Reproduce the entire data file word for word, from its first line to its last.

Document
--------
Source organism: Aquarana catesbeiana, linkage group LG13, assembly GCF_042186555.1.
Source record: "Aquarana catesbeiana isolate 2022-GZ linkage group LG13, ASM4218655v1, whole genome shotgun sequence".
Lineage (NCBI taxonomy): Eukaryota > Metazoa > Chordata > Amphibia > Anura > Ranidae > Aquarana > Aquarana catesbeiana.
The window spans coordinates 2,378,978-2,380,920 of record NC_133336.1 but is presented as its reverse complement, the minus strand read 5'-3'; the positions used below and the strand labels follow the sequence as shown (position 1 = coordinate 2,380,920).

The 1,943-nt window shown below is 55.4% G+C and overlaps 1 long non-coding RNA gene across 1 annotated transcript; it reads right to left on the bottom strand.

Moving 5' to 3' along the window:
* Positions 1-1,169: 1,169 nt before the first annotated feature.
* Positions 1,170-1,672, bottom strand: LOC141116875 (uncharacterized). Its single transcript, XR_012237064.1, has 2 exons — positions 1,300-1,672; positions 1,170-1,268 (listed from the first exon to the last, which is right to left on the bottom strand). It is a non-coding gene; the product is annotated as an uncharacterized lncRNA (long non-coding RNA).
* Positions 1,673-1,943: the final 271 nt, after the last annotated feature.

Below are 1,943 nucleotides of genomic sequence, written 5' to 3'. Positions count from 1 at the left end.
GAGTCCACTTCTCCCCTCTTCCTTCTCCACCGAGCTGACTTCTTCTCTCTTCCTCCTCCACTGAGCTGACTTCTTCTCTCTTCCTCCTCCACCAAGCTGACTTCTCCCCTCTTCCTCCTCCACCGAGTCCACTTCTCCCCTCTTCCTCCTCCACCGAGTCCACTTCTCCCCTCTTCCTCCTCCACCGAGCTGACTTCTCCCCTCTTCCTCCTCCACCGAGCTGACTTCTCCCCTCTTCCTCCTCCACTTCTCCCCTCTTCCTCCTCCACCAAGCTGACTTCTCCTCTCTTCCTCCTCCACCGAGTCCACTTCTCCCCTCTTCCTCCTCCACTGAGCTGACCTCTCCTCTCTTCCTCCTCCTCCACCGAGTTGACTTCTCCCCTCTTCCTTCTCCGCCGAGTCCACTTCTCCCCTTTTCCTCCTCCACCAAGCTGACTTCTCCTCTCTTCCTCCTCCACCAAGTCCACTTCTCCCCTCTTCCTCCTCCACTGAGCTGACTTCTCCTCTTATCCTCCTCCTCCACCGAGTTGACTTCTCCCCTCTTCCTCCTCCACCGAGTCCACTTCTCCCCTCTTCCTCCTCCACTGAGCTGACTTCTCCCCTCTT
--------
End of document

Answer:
Source organism: Aquarana catesbeiana, linkage group LG13, assembly GCF_042186555.1.
Source record: "Aquarana catesbeiana isolate 2022-GZ linkage group LG13, ASM4218655v1, whole genome shotgun sequence".
Lineage (NCBI taxonomy): Eukaryota > Metazoa > Chordata > Amphibia > Anura > Ranidae > Aquarana > Aquarana catesbeiana.
The window spans coordinates 2,378,978-2,380,920 of record NC_133336.1 but is presented as its reverse complement, the minus strand read 5'-3'; the positions used below and the strand labels follow the sequence as shown (position 1 = coordinate 2,380,920).

The 1,943-nt window shown below is 55.4% G+C and overlaps 1 long non-coding RNA gene across 1 annotated transcript; it reads right to left on the bottom strand.

Moving 5' to 3' along the window:
* Positions 1-1,169: 1,169 nt before the first annotated feature.
* Positions 1,170-1,672, bottom strand: LOC141116875 (uncharacterized). Its single transcript, XR_012237064.1, has 2 exons — positions 1,300-1,672; positions 1,170-1,268 (listed from the first exon to the last, which is right to left on the bottom strand). It is a non-coding gene; the product is annotated as an uncharacterized lncRNA (long non-coding RNA).
* Positions 1,673-1,943: the final 271 nt, after the last annotated feature.

Below are 1,943 nucleotides of genomic sequence, written 5' to 3'. Positions count from 1 at the left end.
GAGTCCACTTCTCCCCTCTTCCTTCTCCACCGAGCTGACTTCTTCTCTCTTCCTCCTCCACTGAGCTGACTTCTTCTCTCTTCCTCCTCCACCAAGCTGACTTCTCCCCTCTTCCTCCTCCACCGAGTCCACTTCTCCCCTCTTCCTCCTCCACCGAGTCCACTTCTCCCCTCTTCCTCCTCCACCGAGCTGACTTCTCCCCTCTTCCTCCTCCACCGAGCTGACTTCTCCCCTCTTCCTCCTCCACTTCTCCCCTCTTCCTCCTCCACCAAGCTGACTTCTCCTCTCTTCCTCCTCCACCGAGTCCACTTCTCCCCTCTTCCTCCTCCACTGAGCTGACCTCTCCTCTCTTCCTCCTCCTCCACCGAGTTGACTTCTCCCCTCTTCCTTCTCCGCCGAGTCCACTTCTCCCCTTTTCCTCCTCCACCAAGCTGACTTCTCCTCTCTTCCTCCTCCACCAAGTCCACTTCTCCCCTCTTCCTCCTCCACTGAGCTGACTTCTCCTCTTATCCTCCTCCTCCACCGAGTTGACTTCTCCCCTCTTCCTCCTCCACCGAGTCCACTTCTCCCCTCTTCCTCCTCCACTGAGCTGACTTCTCCCCTCTT